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  • Major Change in the Life of a 50-Plus Individual

    If you are in that age bracket, you know that major change in the life of individuals aged 50-plus can require sizable psychological adaptations.

     change in the life

    Meeting these challenges can require great strength and resilience.  And often, the right kind of support can help immensely.

    Common 50-Plus Life Changes

    What major changes do people commonly encounter in the 50-plus age bracket?  Here’s a few startling examples.

    Divorce.  Leaving a marriage of many years duration in the 50-plus age bracket can be a very difficult, grief-filled experience — even if it’s the best thing for all concerned.

    Retirement.  This is very big.  Leaving the work world, to do something entirely different with your life, is an enormous transition, and it can be extremely stressful.

    Relocation.  It’s not at all uncommon for people in later life to move or re-locate, possibly for the first time in many years.  This can be very powerful psychological experience.

    Coming Out.  It’s one thing to tell the world you have a non-straight sexual identity in your early 20s.  It’s quite another thing in your 50s or 60s, if you’ve led a life that was apparently “straight”.

    Bereavement.  The loss of dear loved ones, and the attendant grief, is one of the biggest psychological blows in human life.

    Fundamental changes in priorities or worldview.  These can happen in later life!  The person who was apparently “corporate all the way” may find that very different values emerge as they do through the second half of life.

    change in the life

    Common Characteristics of Major “Change in the Life” Experiences

    These are diverse experiences, but there are certain things that people undergoing these “change in the life” experiences very often share in common.

    People Experience Fear

    The kinds of changes listed above can all be associated with an element of fear.  They’re associated with moving into unknown territory, and that can easily provoke an atmosphere of fear and anxiety.  It can be essential to find some way to move through this, allowing me to retain a sense of dignity and meaning in my life.

    People Experience Sadness

    People are sad at what the changes might mean.  They experience actual or potential loss.  Losses necessarily have to be grieved in a way that allows the person to move through them, and into the good things that life is presenting.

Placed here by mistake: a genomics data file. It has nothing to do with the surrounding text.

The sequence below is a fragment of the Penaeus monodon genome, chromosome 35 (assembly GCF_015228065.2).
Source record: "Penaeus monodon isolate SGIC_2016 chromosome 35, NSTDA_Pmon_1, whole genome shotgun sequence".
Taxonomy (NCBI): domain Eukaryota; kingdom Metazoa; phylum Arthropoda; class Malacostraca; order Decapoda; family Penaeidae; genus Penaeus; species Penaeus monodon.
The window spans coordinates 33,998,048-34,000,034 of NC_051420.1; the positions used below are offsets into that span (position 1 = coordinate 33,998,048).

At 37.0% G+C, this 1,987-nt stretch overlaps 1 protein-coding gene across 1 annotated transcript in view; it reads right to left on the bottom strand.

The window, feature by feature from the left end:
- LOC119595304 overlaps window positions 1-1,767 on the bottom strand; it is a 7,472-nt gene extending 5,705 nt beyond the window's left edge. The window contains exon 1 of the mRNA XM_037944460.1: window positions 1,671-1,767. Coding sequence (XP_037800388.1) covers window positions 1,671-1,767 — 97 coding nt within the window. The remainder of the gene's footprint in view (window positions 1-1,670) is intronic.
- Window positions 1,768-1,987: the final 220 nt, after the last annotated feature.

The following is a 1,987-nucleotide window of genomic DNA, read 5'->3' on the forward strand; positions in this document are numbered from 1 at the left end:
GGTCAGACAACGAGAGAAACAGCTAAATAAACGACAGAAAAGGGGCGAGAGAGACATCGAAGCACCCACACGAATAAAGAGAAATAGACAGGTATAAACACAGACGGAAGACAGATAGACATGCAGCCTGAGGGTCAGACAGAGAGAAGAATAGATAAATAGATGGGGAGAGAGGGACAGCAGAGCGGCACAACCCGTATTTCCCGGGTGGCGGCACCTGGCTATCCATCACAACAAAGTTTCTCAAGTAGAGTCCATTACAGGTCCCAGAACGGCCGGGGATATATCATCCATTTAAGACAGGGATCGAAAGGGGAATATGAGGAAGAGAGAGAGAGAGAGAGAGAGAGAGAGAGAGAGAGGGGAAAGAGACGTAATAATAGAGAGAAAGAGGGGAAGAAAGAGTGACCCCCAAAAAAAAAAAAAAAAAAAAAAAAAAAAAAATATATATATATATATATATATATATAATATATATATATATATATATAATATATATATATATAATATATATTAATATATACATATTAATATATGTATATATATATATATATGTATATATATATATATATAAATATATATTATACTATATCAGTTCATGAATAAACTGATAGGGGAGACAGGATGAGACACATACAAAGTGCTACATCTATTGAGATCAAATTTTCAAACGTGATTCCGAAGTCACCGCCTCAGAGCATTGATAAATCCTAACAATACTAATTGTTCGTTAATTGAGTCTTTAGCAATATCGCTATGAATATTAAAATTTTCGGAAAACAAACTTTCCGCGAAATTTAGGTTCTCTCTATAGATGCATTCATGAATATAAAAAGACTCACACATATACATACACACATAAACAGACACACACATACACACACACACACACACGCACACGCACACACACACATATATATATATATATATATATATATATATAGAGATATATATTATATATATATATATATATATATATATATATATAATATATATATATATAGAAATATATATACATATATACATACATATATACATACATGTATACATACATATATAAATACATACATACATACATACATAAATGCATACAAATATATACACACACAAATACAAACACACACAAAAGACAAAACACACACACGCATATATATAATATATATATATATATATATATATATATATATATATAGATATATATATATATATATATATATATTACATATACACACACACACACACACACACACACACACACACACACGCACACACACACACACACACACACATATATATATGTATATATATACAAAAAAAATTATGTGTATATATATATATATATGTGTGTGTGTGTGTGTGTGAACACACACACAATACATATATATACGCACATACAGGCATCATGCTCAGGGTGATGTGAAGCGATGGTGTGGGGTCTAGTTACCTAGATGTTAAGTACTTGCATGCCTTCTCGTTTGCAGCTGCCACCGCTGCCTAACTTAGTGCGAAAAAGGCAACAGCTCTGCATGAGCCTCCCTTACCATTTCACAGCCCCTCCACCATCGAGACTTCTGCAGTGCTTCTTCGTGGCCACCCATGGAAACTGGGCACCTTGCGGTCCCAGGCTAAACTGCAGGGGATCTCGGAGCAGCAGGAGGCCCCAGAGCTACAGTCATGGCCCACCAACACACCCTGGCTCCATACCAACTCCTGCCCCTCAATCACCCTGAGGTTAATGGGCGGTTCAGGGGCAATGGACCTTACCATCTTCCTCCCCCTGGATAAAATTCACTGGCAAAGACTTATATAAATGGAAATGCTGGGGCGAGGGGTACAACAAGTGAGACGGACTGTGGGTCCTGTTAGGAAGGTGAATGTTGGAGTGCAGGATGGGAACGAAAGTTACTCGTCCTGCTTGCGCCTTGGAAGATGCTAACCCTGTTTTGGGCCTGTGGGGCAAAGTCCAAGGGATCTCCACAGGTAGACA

Those Whom We Love

    People worry greatly about those close to them, or who depend on them.  What will happen to those who love us, as we go through the crucible of truly life-altering change?  We feel their vulnerability: that makes us vulnerable, too.

    How Am I Going to Get Through?

    In conjunction with such sizable changes, people often worry about their survival — economic or physical.  It’s hard to imagine how life will be on the other side of a major life change — how I’ll get through, how I’ll stand the stress.

    Loss of an Identity

    Many of the situations described above involve the loss of at least one important identity, or “persona”, to use the Jungian term.  Divorce entails the loss of identity as a married person.  Coming out means loss of identity as a perceived straight person; retirement, as a member of the work force; relocation, as someone who “belongs” in a certain place, and so on.  Each such loss of identity has enormous impact on the person (and is probably worthy of its own blog post.)  Finding the way to find a new identity, and how to “live into” it, can be a very major piece of case studies or psychoanalytic work.

    “Change in the Life”

    When it comes to the major transitions described in this post, it’s clear that, in undergoing them, post-50 individuals seek to avoid chaos, and to ultimately find meaning, in their major “change in the life” experiences.  For the 50-plus individual, this is an essential element of journeying towards wholeness.

    Brian Collinson, Registered Psychotherapist & Jungian Psychoanalyst


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    © 2016 Brian Collinson, 2238 Constance Drive Oakville, Ontario (near Mississauga)

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